• Cary Feibleman says:

      Wine pricing is a conundrum and I would like to see restauranteurs and veterans of the industry justify the current practice. A further insult which most barservers will admit to is the staggering multiples applied to wines by the glass. These carry the highest margins in the restaurant, 300-400% is usually where they START, and the wines are frequently the crummiest on the list.

      What makes this further insulting is that the Cruvinet has been around for 20+ years, the storage system allowing 10-30 bottles to remain open and pourable without oxidation for days, and for those restaurants that don’t want to pay for the set-up, smalller, separate bottle systems with argon. Chefs and restaurant owners are trying to put on the table the best food they can and provide a great dining experience. For most consumers that includes a good, complementary bottle of wine. In most cases those bottles will be less than three years old and restaurantgoers know what they could have or still can buy them for at retail where I might add they already represent a 30+% boost in cost from wholesale which is the figure the restaurant buys them at.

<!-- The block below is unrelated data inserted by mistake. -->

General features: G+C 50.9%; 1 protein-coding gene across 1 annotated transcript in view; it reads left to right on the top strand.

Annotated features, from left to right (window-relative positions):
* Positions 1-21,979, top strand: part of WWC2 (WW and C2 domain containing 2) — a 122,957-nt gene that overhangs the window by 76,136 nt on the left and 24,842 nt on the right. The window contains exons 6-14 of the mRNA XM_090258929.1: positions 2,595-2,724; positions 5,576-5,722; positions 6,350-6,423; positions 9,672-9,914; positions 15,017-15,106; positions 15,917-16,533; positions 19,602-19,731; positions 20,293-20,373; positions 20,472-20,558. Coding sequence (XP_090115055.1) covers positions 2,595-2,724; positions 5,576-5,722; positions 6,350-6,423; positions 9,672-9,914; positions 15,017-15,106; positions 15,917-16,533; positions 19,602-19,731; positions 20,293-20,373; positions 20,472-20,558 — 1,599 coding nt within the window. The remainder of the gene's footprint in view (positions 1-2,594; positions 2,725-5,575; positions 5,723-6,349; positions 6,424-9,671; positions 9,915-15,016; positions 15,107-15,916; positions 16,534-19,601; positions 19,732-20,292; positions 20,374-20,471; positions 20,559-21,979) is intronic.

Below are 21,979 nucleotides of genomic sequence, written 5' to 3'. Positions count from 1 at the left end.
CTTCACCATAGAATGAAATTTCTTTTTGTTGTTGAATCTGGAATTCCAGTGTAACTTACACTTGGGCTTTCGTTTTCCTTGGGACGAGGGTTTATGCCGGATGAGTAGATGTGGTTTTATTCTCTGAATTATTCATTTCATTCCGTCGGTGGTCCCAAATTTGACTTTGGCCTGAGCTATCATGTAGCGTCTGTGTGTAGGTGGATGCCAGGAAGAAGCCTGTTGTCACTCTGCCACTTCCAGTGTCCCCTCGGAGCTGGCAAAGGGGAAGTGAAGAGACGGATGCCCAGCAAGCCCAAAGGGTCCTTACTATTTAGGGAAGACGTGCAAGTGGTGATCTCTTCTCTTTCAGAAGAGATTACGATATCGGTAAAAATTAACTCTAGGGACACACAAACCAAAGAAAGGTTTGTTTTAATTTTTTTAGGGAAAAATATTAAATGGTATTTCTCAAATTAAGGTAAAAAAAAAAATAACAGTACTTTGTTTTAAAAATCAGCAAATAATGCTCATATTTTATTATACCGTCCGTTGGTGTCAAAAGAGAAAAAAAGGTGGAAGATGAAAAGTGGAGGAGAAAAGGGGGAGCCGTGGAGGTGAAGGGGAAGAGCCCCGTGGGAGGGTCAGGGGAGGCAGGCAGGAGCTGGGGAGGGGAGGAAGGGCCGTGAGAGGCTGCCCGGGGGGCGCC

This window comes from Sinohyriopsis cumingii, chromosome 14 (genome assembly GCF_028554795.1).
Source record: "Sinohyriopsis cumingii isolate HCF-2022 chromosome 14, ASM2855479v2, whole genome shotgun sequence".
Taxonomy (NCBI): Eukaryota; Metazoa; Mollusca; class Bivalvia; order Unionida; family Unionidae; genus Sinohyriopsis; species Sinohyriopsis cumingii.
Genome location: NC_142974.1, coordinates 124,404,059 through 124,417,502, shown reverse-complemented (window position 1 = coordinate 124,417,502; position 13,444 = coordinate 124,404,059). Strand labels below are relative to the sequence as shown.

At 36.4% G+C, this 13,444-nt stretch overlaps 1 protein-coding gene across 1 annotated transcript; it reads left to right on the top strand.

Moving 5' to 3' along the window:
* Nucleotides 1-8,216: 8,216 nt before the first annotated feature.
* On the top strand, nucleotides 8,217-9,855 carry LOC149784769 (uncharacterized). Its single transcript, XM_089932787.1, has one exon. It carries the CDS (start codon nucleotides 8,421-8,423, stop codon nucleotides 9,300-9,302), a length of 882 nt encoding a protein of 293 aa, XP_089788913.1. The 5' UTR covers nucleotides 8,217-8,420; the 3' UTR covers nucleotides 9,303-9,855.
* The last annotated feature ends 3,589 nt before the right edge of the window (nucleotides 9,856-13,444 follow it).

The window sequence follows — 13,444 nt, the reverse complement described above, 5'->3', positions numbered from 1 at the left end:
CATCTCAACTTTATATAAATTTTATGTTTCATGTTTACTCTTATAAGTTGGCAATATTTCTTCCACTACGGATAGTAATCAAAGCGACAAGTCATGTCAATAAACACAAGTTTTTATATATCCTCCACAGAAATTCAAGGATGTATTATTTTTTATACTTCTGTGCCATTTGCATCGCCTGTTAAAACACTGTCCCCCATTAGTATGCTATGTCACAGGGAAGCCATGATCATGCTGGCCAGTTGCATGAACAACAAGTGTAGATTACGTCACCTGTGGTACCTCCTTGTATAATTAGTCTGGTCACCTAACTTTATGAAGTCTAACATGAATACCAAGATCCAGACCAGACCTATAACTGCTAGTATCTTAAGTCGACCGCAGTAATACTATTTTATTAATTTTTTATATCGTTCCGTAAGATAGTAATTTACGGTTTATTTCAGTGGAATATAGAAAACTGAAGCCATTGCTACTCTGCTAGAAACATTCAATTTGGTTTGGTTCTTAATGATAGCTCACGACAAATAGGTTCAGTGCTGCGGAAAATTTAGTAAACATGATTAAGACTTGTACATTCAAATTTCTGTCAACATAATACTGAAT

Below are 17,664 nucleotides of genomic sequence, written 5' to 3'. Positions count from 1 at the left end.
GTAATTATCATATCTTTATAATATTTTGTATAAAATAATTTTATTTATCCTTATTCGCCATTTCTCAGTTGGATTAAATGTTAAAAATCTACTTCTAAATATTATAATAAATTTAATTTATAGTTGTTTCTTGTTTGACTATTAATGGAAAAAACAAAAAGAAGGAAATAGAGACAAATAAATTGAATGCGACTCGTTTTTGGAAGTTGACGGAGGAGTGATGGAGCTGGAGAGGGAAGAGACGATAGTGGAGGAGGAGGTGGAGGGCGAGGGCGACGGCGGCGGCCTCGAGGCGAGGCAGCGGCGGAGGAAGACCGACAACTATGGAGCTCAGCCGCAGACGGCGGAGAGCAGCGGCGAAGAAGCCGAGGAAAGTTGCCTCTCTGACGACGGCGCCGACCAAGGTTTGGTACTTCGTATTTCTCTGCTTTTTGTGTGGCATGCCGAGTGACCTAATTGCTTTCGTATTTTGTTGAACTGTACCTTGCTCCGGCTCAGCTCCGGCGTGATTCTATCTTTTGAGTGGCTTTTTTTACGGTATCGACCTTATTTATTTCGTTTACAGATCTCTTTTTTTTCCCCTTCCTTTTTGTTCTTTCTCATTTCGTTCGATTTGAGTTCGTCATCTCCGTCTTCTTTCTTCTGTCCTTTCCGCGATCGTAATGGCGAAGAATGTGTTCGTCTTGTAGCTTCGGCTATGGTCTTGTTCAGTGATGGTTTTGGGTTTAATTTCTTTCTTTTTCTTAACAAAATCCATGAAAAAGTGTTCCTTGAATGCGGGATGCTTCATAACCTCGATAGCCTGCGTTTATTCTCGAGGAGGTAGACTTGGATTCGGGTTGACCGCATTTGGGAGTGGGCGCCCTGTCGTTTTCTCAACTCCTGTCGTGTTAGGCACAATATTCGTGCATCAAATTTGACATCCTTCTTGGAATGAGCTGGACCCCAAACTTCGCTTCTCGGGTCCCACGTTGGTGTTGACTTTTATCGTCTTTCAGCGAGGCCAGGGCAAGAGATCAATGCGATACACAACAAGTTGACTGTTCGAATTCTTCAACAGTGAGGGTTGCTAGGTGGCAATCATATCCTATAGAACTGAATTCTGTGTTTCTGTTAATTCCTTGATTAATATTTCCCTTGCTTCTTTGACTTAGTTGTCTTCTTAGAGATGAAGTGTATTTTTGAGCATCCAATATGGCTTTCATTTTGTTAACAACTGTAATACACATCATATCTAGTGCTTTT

So double the wholesale cost. Make the $30 bottle a $60 bottle. If it is a $75 retail bottle, actually $55 wholesale, charge me $100, the house practically doubles its money.

      From this point on I think the restaurant needs to transition to wine bottle price based more on covering its real costs rather than further penalizing a consumer who wants to dig deeper into his pocket to try a special bottle.

      For instance, factoring in how rare the bottle is to replace, if an exceptional bottle cost the restaurant $200, I propose charging $300, if it cost $500, charge $750. I think these are fair prices for all concerned and I think restaurants would see their wines sales go through the roof.

  • Post a Comment

    Leave a Reply

    Your email address will not be published.